The upper-level eyewall looks displaced to the NW of the lower-level eyewall.

Quoting Stormchaser2007:


I can't even imagine the inland flooding that is going to occur over the mountains of Mexico and Texas.
Member Since: August 30, 2008 Posts: 8 Comments: 2835
Quoting IKE:


I hate to see this season if there is 23 named systems.

Yeah, we're in for a long one.....
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The end of July should be quite a ride. However, think we get a respite for a couple of weeks.
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Your input needed
Link
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Quoting angiest:


Is that current? It does somewhat match what I am seeing on radar.

"Transmitted: 1st day of the month at 00:02Z"
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2774. IKE
Quoting MiamiHurricanes09:
I wonder how btnwtx08 is doing.


I've thought about him....probably without power.
Member Since: June 9, 2005 Posts: 23 Comments: 37858
2773. angiest
Quoting StSimonsIslandGAGuy:


I'm just wondering. Maybe the World Meteorological Organization uses UTC. Because when I look at the NHC advisory archives, the NHC does use the date and time for the longitude the storm is in.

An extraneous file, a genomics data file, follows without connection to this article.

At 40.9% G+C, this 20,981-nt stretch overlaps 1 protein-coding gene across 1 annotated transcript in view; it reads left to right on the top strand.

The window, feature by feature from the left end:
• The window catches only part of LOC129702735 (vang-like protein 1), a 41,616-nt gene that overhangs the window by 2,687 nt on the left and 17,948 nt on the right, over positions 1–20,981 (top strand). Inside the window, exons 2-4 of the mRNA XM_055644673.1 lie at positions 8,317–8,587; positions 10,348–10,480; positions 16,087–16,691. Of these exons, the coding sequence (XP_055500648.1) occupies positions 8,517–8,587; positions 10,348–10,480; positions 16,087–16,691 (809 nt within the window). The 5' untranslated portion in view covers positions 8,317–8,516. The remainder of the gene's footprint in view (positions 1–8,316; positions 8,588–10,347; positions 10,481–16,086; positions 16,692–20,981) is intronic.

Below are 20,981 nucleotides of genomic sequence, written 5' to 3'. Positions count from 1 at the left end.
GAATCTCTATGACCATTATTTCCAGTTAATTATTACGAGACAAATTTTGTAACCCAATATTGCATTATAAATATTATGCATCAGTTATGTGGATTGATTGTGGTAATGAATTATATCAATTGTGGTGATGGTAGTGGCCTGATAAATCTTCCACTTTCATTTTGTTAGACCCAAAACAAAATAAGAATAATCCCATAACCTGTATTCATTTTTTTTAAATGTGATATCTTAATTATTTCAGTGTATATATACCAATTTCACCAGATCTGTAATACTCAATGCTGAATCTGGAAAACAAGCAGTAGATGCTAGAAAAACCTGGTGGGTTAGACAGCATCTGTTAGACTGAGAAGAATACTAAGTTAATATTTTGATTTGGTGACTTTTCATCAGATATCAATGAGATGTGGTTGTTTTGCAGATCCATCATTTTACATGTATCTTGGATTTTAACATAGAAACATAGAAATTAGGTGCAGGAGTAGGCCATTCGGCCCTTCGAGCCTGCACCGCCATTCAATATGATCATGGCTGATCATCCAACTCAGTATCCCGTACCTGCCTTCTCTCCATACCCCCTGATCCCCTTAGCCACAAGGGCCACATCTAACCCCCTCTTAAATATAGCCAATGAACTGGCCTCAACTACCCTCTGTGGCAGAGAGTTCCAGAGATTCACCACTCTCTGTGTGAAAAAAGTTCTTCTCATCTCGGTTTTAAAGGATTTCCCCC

Anyway I asked Dr. Masters. Maybe he'll have time to answer.


Public advisories use local time. All others use UTC. It is Universal, after all. :)
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2772. KEEPEROFTHEGATE (Mod)
LANDFALL

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Recon going to check the eye, again. This is the last pass and will likely be the one used in the 9PM advisory.
Member Since: September 2, 2009 Posts: 130 Comments: 21122
Who has a link to Oz live feed
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SPC issues TORNADO watch till 09:00Z, new watch replaces WW 430 http://www.spc.noaa.gov/products/watch/ww0433.html
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Both 2005 and 2008 both opened in a very similar fashion. Well, you know the rest.